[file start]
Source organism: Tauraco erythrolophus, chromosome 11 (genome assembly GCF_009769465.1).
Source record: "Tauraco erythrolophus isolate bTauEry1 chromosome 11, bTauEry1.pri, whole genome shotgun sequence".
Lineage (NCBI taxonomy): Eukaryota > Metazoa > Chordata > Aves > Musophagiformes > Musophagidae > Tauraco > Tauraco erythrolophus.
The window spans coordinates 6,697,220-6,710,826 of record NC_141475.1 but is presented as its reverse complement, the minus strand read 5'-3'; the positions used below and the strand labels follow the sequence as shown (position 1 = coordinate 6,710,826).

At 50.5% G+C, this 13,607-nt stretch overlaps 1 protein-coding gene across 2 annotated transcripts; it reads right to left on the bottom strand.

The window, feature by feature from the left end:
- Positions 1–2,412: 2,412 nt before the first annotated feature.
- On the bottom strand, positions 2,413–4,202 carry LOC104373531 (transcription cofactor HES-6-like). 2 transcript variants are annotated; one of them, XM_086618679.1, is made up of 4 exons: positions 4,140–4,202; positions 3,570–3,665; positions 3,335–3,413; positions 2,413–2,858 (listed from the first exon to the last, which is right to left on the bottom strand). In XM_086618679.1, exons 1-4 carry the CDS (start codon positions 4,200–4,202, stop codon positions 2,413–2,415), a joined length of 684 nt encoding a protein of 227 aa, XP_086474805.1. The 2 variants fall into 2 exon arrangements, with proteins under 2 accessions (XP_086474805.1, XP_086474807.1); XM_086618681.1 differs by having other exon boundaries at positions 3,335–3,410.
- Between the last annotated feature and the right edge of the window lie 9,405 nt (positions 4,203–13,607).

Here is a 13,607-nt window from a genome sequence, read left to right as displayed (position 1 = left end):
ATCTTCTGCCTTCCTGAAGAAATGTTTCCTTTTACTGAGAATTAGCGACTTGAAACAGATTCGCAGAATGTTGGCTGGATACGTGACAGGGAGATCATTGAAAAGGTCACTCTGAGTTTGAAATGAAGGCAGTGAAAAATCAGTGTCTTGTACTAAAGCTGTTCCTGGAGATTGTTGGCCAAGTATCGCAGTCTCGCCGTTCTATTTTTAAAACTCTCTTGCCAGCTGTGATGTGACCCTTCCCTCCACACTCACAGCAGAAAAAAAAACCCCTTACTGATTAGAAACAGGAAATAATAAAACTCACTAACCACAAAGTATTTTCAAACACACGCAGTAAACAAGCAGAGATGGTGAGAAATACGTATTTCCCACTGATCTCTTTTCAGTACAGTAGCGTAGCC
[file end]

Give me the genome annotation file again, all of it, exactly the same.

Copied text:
Source organism: Tauraco erythrolophus, chromosome 11 (genome assembly GCF_009769465.1).
Source record: "Tauraco erythrolophus isolate bTauEry1 chromosome 11, bTauEry1.pri, whole genome shotgun sequence".
Lineage (NCBI taxonomy): Eukaryota > Metazoa > Chordata > Aves > Musophagiformes > Musophagidae > Tauraco > Tauraco erythrolophus.
The window spans coordinates 6,697,220-6,710,826 of record NC_141475.1 but is presented as its reverse complement, the minus strand read 5'-3'; the positions used below and the strand labels follow the sequence as shown (position 1 = coordinate 6,710,826).

At 50.5% G+C, this 13,607-nt stretch overlaps 1 protein-coding gene across 2 annotated transcripts; it reads right to left on the bottom strand.

The window, feature by feature from the left end:
- Positions 1–2,412: 2,412 nt before the first annotated feature.
- On the bottom strand, positions 2,413–4,202 carry LOC104373531 (transcription cofactor HES-6-like). 2 transcript variants are annotated; one of them, XM_086618679.1, is made up of 4 exons: positions 4,140–4,202; positions 3,570–3,665; positions 3,335–3,413; positions 2,413–2,858 (listed from the first exon to the last, which is right to left on the bottom strand). In XM_086618679.1, exons 1-4 carry the CDS (start codon positions 4,200–4,202, stop codon positions 2,413–2,415), a joined length of 684 nt encoding a protein of 227 aa, XP_086474805.1. The 2 variants fall into 2 exon arrangements, with proteins under 2 accessions (XP_086474805.1, XP_086474807.1); XM_086618681.1 differs by having other exon boundaries at positions 3,335–3,410.
- Between the last annotated feature and the right edge of the window lie 9,405 nt (positions 4,203–13,607).

Here is a 13,607-nt window from a genome sequence, read left to right as displayed (position 1 = left end):
ATCTTCTGCCTTCCTGAAGAAATGTTTCCTTTTACTGAGAATTAGCGACTTGAAACAGATTCGCAGAATGTTGGCTGGATACGTGACAGGGAGATCATTGAAAAGGTCACTCTGAGTTTGAAATGAAGGCAGTGAAAAATCAGTGTCTTGTACTAAAGCTGTTCCTGGAGATTGTTGGCCAAGTATCGCAGTCTCGCCGTTCTATTTTTAAAACTCTCTTGCCAGCTGTGATGTGACCCTTCCCTCCACACTCACAGCAGAAAAAAAAACCCCTTACTGATTAGAAACAGGAAATAATAAAACTCACTAACCACAAAGTATTTTCAAACACACGCAGTAAACAAGCAGAGATGGTGAGAAATACGTATTTCCCACTGATCTCTTTTCAGTACAGTAGCGTAGCC